Sarah Vine's eyesight isn't quite what it used to be but she's not letting that get in the way of good style

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Is it just me, I thought to myself the other day as I surveyed a new tube of super-miracle-de-wrinkle-double-helix-glow-sexy whatever, or are the labels on these wretched things getting smaller? And harder to read. And why can't they print the instructions in clear black type instead of shiny silver? Then a horrible thought occurred to me: perhaps it's not the labels.

One appointment with the optician later, and my fears were confirmed: I am long-sighted. Optometrically speaking, decrepit. It's only a matter of time before I become one of those batty old dears with blusher on the end of their nose. Plus, of course, I now need reading glasses.

The question of how to "work" a pair of reading spectacles is not one I have ever given much thought to. Owing to my extreme myopia, I ditched my Mrs Mole specs as soon as I could in favour of contact lenses. Rather naively, I assumed that when the time came for me to be long-sighted, it would simply cancel out the short-sightedness. Wrong. I just have both now.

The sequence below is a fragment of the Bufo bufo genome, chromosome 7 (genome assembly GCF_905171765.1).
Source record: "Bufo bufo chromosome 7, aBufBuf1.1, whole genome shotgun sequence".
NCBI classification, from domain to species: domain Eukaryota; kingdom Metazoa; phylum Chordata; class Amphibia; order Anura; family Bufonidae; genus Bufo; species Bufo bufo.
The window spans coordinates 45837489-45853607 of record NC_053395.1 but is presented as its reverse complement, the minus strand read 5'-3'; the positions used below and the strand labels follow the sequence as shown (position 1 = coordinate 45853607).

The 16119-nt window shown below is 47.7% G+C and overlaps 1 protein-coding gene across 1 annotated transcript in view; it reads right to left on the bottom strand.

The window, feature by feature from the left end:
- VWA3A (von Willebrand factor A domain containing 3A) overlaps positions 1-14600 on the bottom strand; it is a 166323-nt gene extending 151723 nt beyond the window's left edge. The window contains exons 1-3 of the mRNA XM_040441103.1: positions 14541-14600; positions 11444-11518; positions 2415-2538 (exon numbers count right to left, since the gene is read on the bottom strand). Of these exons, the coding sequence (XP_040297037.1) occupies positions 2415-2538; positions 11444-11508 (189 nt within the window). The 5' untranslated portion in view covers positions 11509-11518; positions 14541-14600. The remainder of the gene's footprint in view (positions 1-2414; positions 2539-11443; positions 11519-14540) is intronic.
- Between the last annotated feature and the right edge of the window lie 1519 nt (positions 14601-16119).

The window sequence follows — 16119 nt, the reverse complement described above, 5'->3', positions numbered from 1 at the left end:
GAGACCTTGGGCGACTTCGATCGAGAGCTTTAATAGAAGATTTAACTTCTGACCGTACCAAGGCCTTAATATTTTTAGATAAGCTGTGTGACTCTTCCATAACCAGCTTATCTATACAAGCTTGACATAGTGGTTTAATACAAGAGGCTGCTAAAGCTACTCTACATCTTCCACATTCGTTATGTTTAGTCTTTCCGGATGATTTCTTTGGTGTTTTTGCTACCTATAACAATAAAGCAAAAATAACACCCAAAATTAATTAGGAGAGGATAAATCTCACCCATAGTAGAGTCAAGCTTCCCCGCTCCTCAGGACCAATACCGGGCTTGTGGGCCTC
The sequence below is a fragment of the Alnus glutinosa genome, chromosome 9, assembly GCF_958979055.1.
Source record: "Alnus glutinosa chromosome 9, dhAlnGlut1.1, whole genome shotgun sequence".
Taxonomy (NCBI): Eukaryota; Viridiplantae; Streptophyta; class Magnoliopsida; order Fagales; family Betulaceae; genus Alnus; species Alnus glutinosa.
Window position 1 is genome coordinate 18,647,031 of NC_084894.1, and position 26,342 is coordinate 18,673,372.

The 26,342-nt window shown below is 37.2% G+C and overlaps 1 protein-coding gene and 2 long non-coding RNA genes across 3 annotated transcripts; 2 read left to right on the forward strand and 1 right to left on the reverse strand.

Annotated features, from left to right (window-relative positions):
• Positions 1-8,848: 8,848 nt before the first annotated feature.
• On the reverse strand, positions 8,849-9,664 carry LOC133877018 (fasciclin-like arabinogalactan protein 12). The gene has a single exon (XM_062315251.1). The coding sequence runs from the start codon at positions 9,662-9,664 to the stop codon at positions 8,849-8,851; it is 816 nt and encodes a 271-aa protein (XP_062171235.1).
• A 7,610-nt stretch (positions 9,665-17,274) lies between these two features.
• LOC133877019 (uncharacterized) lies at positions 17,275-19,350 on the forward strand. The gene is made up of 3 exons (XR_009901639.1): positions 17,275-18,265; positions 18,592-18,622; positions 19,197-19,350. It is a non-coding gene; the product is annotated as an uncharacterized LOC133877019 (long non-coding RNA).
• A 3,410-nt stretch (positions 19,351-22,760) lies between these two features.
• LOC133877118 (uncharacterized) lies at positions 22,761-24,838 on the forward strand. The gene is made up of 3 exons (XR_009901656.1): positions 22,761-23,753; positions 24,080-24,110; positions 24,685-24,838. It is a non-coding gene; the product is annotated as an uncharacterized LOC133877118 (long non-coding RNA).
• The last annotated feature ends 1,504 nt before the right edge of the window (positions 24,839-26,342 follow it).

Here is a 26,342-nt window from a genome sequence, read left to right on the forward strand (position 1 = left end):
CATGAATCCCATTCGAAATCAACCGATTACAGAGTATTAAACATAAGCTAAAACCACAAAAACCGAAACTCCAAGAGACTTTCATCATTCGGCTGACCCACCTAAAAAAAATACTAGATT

So specs it is. On the plus side, it's a prime style opportunity. There are so many decisions to make. Do I go for one of those "snazzy" pairs, in a jaunty rainbow or animal print in order to show that while I might be old enough to need reading glasses I'm still young enough to do groovy? Perhaps not. Better to go vintage, and have my magnifiers set in fabulous fifties frames, all ironic Miss Marple.

The magnificently named website Dead Men's Spex  has all the answers. Here you can buy original frames, mostly from the fifties and sixties, at relatively reasonable prices (around the £40-50 mark). They come in all different colours, and many have wonderful little flourishes; rhinestones, mother-of-pearl or gold detailing, stylised arms. If there is such a thing as a sexy pair of reading glasses, the kind you might wear around your neck at dinner or a night at the opera, they are to be found here. They have some rather fabulous sunglasses too (don't get distracted).

What I love about this site is that Darren, who runs it, was a dispensing optician for 20 years, so he understands eyes as well as style. The frames are all originals, bought up over the years, and he makes the lenses in his workshop from your own optician's prescription.

I opted for a half-moon cats-eye model, which allows me to look down at my knitting (did I say knitting? I meant something much cooler) while occasionally shooting a glance in the direction of the kids or the dogs (whichever happen to be making the most noise) and issuing stern reprimands, Jenni Murray style, over the top of my specs.